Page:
Salon interviews Daniel Dennett, author of Breaking the Spell: Religion as a Natural Phenomenon.
We cannot let any group, however devout, blackmail us into silence by their expressions of hurt feelings whenever they feel that we are getting close to the truth. That is what con artists do when their marks begin to get suspicious, and that is what children do when they can't have their way, and it should be beneath the dignity of any religious group to play that card. The responsibility of science is to safeguard the well-being of those it studies and to tell the truth. If people insist on taking themselves out of the arena of reasonable political discourse and mutual examination, they forfeit their right to be heard. There is no excuse for deliberately insulting anybody, but people who insist on putting their sensibilities on a hair trigger demonstrate that they prefer pity to respect.
(Thanks to Leela for the link.)
The deaths of Wendy Wasserstein and Betty Friedan are unbearably depressing, but Jessa looks at three feminist authors who could fill their shoes Leslie Cannold (The Abortion Myth), Susan Faludi (Backlash and Stiffed) and Laura Kipnis (Bound and Gagged and Against Love).
Freedom Riders author Raymond Arsenault reads tonight at Politics & Prose Bookstore in Washington, D.C., the city where the 1961 Freedom Ride originated. At the Philadelphia Inquirer, David Cohen calls the book "compelling."
February 8, 2006
She spelled it right. The judge said it was wrong. And she's not getting a second chance.
Reno, Nevada, eighth-grader Sara Beckman spelled "discernible" correctly during a spelling bee Tuesday at the University of Nevada, Reno. But the judge rang the bell anyway.
The girl's mother is threatening to sue, which just proves that it's never too late to take a disappointing life experience and turn it into a horrible, horrible lesson for your child.
At the San Antonio Current, John DeFore looks at new comic book anthologies and books about graphic literature. He particularly digs the Yale University Press surveys Masters of American Comics and Pictures & Words, and Matt Madden's 99 Ways to Tell a Story: Exercises in Style. (Madden talked to Daniel Nester about 99 Ways last October at Bookslut.)
A federal judge struck down a Georgia law that exempted Bibles and some other religious books from sales tax.
Champions of the English language are about to mark a momentous point in its 1500-year history: the creation of its millionth word.
I really like useless linguistic trivia like this. For example: Did you know that the first word created in English was "rip-snortin'"? Honest to God. You would have thought it would have been a simple noun or verb, but no. "Rip-snortin'."
It sometimes seems these days that in our quest for "reality" we have forgotten that the truth of art and literature must be found in the work itself. If we must rely on external reassurance that such-and-such a thing really happened, then the work in question is crap and we might as well be watching "Cops." At least it has pictures.
The Sun-Times profiles Chicago magazine Stop Smiling.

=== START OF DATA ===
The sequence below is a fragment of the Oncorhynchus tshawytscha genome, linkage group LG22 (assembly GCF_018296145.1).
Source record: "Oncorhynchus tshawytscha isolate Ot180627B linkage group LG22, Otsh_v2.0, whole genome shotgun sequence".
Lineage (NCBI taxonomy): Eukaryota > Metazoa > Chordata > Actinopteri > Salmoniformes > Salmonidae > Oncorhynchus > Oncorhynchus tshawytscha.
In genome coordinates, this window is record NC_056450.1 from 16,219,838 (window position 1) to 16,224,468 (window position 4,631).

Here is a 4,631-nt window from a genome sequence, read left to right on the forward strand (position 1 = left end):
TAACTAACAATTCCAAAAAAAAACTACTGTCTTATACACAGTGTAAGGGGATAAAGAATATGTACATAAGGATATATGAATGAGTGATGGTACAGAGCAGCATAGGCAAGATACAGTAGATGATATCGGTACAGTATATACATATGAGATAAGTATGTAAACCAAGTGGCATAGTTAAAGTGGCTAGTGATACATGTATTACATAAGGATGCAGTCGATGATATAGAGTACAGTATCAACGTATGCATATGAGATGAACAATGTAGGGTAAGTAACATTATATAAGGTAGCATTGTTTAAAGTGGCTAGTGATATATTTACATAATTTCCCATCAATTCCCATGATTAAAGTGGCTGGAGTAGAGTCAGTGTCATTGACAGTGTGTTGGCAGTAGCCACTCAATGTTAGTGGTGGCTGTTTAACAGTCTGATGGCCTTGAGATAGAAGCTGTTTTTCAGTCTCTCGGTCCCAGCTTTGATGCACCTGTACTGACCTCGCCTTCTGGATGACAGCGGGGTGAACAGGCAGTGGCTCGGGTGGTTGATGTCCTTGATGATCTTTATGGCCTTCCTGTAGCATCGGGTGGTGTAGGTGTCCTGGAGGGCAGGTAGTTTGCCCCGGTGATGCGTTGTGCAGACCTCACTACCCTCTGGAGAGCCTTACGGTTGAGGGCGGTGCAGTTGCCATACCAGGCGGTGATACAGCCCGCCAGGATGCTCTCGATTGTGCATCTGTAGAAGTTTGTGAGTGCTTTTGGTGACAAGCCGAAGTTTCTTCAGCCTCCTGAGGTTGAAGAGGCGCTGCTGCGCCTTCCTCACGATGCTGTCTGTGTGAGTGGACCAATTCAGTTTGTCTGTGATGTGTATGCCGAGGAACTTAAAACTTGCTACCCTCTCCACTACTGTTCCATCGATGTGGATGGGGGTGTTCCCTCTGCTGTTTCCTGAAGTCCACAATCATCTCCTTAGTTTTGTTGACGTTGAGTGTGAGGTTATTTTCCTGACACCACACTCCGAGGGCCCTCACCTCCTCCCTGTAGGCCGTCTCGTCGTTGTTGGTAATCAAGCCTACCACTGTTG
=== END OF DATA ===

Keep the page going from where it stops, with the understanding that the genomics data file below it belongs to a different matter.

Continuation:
The Scotsman profiles children's author Kare Bluitgen, "who ignited a worldwide protest" with his book The Koran and the Life of the Prophet Muhammad.
The body of a former producer and co-writer of the popular Curious George books and cartoons lay under garbage bags for more than 24 hours until it was found early Tuesday morning in the driveway of his home, police and witnesses said.
. . . Police are treating the case as a possible homicide, a spokeswoman said, but have not released a cause of death.
Excerpts from William Strunk Jr., E.B. White, and Generouss Q. Factotum's The Elements of Spam.
1. Form the possessive of nouns by adding 's, just an apostrophe, just an s, a semicolon, a w, an ampersand, a 9, or anything.
My wifesd*porcupine hot pix for u.
February 7, 2006
Raymond Arsenault, author of the critically acclaimed Freedom Riders: 1961 and the Struggle for Racial Justice, will be speaking tonight in New York.
. . . beginning at 7:30 PM, Arsenault will be downtown at Barnes & Noble (6th Ave. & 8th St.). In addition to hearing Arsenault tell of the Freedom Rides story, this might be a perfect opportunity to hear from the Freedom Riders themselves. Many of them have agreed to come and speak at the tour events in the coming weeks as the Freedom Riders Book Tour wends its way roughly along the route of the original Freedom Rides.
I'm looking forward to Freedom Riders, which could well become this year's standout American history book.
The Grace Book Club recommends Judy Budnitz's Nice Big American Baby, Joanna Scott's Liberation and Kathryn Davis' The Thin Place. And if you're in New York, be sure to check out their Feb. 21 event, featuring readings by Elizabeth Merrick (Girly) and Myla Goldberg (Wickett's Remedy), and guest-hosted by Jessa Crispin.
Dr. Frank discusses the connection between rock music and young adult literature.
The parallel between the YA novel and rock and roll goes deeper than the mere fact that people make annoying comments when they find out you're of a certain age and involved with either of them. Rock and roll music is teenage music if it is anything, yet it doesn't have a strict expiration date. People of all ages write rock and roll songs, and people of all ages like them. The themes of teen angst, frustration, confusion, heartbroken-ness, as well as the joy of being in love or horny or simply being alive and moving around (as well as the torture of being in love or horny or simply being alive and moving around, let's be honest) never, or so it seems, "wear out."
Unfortunately, literature written by black people but not about black people tends to go unread, undersold, or out of print. This has done a disservice to learning about how prolific and sophisticated our most famous African American authors actually were. It has also prevented us from deepening our knowledge of the most famous examples of African American literature.